Wednesday, March 18, 2009

washington's war on narco-terrorism

Global Research | NAFTA is in fact more than a trade agreement, it’s a trade bloc, the size of which rivals the European Union as the world’s largest. A trade bloc is essentially an agreement between countries on economic integration, which inevitably includes varying levels of political and military agreements. Also, every trade bloc has a dominant member — which in NAFTA’s case is the U.S.

When NAFTA was enacted, a new flood of U.S. corporate and private investment flooded into Mexico, requiring that this money be well protected. For the international investor, political instability of any kind is bad for business. This is in fact why NAFTA was extended into the “Security and Prosperity Agreement,” which provides U.S. security (military) aid to protect the NAFTA-created prosperity (investments) inside of Mexico.

In speaking of security and foreign investment, The World Bank’s website says:
“We act as a potent deterrent against [foreign] government actions that may adversely affect investments. And even if disputes do arise, our leverage with host governments frequently enables us to resolve differences to the mutual satisfaction of all parties.” Such security is ultimately guaranteed by the U.S. military.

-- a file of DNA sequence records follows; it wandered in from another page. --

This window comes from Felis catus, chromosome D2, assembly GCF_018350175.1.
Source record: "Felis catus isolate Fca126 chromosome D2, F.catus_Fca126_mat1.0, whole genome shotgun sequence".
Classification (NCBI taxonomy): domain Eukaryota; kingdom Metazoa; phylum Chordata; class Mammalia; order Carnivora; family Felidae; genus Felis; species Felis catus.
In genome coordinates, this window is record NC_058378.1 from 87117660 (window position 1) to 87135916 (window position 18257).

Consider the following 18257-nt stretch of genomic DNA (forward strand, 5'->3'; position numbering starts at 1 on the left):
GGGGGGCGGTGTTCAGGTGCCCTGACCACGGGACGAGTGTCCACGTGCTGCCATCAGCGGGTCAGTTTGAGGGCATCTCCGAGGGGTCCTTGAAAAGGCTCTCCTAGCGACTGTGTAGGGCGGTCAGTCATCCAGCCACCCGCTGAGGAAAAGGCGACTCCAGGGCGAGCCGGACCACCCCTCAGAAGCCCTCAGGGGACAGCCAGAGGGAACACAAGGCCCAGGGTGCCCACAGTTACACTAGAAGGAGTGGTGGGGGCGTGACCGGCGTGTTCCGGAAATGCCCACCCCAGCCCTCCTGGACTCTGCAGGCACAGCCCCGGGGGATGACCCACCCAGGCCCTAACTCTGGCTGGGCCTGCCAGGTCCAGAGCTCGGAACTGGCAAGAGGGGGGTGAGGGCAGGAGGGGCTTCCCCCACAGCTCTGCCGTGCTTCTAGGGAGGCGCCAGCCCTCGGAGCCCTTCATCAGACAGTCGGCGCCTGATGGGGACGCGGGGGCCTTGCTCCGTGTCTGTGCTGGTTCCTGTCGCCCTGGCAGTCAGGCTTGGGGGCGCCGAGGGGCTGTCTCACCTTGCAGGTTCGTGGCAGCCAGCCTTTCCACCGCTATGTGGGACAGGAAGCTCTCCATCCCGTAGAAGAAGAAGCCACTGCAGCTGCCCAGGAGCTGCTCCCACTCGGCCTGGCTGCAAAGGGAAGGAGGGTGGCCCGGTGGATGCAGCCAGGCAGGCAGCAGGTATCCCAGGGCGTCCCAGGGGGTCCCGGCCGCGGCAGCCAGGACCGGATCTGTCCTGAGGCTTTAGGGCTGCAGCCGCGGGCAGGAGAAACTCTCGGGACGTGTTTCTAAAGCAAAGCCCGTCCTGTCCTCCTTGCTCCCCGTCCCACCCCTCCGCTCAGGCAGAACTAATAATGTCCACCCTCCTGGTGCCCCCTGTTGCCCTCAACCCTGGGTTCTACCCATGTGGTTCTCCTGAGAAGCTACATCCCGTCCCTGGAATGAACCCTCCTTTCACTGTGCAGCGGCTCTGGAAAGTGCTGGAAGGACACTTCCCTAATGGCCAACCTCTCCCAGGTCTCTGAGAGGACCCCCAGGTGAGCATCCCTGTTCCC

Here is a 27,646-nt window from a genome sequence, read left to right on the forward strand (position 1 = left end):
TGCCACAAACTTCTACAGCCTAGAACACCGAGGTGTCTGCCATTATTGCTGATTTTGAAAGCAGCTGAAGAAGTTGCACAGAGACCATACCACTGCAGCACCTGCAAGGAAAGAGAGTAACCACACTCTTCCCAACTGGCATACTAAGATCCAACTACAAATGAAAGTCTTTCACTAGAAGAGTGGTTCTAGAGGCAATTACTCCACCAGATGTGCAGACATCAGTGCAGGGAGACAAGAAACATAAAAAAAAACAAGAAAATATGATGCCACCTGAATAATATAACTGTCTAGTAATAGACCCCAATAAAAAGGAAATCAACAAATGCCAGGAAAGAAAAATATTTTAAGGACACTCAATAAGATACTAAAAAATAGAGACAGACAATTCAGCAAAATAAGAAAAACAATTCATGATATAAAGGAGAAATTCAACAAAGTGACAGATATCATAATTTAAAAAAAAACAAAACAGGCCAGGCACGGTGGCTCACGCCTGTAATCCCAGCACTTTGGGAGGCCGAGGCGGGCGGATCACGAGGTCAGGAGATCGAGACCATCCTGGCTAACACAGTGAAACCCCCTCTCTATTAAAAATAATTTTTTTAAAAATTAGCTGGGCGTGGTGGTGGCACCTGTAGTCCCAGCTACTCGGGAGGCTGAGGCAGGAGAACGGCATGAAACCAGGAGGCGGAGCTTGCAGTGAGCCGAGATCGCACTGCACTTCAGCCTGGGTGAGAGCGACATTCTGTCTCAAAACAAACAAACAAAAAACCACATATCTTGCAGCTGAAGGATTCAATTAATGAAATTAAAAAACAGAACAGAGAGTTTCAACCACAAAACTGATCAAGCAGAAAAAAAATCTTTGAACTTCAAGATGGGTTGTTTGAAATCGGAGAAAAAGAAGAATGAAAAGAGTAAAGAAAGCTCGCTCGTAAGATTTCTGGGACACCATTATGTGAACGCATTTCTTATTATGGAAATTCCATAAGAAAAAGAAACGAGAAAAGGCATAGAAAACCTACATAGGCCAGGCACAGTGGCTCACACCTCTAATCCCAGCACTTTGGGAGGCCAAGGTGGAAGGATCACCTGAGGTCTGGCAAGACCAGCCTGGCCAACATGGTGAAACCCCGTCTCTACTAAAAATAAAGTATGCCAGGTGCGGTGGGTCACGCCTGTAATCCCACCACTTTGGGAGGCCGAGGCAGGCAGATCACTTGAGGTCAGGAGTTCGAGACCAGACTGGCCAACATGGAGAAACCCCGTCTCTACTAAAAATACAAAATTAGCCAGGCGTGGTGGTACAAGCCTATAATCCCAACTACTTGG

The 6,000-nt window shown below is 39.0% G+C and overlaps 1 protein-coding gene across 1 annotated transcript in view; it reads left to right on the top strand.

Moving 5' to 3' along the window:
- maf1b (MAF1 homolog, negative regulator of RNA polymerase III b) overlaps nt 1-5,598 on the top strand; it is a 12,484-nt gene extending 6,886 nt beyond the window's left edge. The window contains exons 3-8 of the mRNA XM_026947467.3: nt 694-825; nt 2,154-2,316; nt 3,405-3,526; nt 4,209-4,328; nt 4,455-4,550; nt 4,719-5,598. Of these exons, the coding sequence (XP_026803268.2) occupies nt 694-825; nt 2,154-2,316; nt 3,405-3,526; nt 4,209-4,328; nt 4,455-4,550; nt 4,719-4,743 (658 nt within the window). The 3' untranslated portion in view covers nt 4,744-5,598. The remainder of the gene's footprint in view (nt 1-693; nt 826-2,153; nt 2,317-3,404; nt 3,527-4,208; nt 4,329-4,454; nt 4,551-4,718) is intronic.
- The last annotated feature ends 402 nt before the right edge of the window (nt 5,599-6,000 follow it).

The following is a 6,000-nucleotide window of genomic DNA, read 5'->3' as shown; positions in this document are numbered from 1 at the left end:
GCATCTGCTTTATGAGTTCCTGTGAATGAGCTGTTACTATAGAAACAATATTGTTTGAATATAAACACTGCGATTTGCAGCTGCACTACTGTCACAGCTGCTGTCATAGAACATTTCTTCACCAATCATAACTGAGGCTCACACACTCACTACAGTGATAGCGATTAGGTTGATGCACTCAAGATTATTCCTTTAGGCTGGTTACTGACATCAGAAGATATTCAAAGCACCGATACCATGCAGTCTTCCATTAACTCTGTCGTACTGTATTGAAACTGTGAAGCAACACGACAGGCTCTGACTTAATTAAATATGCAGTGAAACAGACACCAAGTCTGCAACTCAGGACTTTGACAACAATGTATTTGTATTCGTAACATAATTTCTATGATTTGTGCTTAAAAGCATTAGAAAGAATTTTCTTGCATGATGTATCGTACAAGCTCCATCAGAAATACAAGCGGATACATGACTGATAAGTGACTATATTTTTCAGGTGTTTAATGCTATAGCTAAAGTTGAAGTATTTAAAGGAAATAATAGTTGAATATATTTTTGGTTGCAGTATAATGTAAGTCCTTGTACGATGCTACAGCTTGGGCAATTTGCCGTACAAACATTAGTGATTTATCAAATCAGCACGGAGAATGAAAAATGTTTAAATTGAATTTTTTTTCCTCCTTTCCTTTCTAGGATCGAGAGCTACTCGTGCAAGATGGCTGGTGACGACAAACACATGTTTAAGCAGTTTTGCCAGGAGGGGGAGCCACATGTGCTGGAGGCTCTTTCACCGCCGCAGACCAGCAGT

U.S. investors had a valid fear that their investments in Mexico needed extra protecting. Social inequalities in the country have been intensifying for years, and the poor’s standard of living has continued to deteriorate. This deterioration promised to continue because of the extremely fragile Mexican economy, which was especially vulnerable for the following reasons:

1) Commodities coming in from the U.S. because of NAFTA promised to out-compete and destroy Mexican farmers and businesses.
2) Mexico is highly dependent on high oil prices that have since plummeted.
3) Mexico is highly dependent on U.S. foreign investors whose investments have tapered off (because of the recession)
4) Mexican exports to the U.S. – 80% of its total exports — have sharply declined because of U.S. workers’ inability to consume them.
5) Remittances from Mexicans living in the U.S. have dropped sharply due to the recession.

This economic situation promised that the Mexican working class would be pushed into desperation, and that police-state measures would be needed to control them, since they might demand that U.S. owned corporations in Mexico should instead be used for ordinary Mexicans. Those who didn’t emigrate to escape the crumbling economy would likely rise up.